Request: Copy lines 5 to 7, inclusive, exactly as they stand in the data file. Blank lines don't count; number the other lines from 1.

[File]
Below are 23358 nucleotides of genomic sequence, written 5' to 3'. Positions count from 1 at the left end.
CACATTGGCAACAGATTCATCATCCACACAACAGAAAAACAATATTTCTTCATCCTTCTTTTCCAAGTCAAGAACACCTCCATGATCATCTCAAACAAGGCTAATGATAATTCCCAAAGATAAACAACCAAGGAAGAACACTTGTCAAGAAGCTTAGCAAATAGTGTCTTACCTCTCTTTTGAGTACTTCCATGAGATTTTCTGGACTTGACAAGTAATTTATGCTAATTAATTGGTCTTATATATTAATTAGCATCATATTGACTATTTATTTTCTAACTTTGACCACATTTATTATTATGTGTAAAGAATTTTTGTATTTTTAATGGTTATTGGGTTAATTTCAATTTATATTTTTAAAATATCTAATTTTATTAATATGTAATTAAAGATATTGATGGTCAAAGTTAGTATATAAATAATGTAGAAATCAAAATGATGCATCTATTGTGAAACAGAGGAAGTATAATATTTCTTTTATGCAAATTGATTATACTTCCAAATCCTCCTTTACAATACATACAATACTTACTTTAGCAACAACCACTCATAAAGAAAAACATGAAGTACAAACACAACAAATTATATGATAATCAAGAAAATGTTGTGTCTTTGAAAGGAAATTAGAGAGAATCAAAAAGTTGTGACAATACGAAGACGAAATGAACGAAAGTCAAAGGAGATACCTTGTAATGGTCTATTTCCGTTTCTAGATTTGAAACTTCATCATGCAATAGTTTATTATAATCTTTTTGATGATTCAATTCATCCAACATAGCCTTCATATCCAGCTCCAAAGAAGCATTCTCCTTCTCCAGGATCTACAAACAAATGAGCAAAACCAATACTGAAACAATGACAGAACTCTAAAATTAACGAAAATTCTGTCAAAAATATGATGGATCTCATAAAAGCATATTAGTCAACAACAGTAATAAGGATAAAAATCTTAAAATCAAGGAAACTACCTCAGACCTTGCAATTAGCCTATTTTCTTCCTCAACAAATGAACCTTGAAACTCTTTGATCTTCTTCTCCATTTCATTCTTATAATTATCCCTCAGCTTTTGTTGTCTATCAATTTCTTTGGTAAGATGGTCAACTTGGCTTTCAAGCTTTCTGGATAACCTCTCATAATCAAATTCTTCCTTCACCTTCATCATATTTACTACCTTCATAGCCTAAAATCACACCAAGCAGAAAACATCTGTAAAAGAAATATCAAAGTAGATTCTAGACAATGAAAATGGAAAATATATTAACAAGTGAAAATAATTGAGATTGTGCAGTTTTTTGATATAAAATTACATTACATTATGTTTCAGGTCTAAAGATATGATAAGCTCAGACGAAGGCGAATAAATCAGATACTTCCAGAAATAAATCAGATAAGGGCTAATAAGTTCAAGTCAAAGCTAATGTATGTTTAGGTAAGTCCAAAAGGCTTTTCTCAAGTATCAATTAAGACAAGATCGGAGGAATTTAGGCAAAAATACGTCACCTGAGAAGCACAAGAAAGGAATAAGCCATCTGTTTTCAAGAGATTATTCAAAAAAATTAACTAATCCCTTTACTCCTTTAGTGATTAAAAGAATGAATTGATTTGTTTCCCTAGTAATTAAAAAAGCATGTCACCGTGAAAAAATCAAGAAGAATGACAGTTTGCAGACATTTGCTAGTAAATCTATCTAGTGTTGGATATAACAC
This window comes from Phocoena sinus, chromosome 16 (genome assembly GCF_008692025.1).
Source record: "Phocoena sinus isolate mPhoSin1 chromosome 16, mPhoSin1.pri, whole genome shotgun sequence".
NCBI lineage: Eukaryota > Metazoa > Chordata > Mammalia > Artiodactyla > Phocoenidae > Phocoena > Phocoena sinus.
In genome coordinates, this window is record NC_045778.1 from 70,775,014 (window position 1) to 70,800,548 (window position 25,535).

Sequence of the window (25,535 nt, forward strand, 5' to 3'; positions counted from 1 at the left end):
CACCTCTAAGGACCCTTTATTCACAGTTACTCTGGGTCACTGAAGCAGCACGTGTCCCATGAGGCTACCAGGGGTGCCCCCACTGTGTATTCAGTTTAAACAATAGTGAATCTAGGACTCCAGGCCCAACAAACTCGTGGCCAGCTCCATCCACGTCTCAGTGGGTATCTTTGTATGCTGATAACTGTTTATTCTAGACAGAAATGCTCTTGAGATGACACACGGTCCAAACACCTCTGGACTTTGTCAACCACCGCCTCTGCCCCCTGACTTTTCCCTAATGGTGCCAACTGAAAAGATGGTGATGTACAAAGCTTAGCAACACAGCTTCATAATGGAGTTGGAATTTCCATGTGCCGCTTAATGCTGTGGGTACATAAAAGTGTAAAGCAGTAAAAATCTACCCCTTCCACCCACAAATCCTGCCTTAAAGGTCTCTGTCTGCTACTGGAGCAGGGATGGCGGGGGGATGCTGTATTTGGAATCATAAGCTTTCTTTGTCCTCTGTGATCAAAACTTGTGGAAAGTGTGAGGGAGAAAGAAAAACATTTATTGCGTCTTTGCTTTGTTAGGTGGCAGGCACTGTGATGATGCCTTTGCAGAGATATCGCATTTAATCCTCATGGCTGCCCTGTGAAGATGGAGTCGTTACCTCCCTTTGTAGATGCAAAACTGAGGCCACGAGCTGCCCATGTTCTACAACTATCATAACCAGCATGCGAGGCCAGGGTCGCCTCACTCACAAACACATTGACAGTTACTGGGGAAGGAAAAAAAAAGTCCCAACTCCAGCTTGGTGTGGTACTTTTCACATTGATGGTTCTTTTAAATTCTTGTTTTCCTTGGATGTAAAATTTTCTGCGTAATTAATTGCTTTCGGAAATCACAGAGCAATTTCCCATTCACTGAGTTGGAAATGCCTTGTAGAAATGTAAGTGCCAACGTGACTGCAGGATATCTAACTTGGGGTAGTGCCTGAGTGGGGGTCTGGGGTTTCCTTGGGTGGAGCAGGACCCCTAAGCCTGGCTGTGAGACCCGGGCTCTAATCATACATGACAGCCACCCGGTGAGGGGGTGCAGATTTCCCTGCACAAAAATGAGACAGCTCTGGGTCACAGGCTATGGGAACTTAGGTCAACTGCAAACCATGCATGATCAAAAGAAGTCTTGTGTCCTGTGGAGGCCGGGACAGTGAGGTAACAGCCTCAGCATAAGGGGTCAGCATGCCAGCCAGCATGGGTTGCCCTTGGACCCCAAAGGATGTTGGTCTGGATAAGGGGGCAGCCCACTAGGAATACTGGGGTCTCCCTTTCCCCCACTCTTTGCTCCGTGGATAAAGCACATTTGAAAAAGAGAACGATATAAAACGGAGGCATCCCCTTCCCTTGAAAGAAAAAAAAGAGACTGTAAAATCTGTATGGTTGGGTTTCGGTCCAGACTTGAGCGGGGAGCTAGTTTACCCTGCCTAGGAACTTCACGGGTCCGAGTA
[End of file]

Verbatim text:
NCBI lineage: Eukaryota > Metazoa > Chordata > Mammalia > Artiodactyla > Phocoenidae > Phocoena > Phocoena sinus.
In genome coordinates, this window is record NC_045778.1 from 70,775,014 (window position 1) to 70,800,548 (window position 25,535).

Sequence of the window (25,535 nt, forward strand, 5' to 3'; positions counted from 1 at the left end):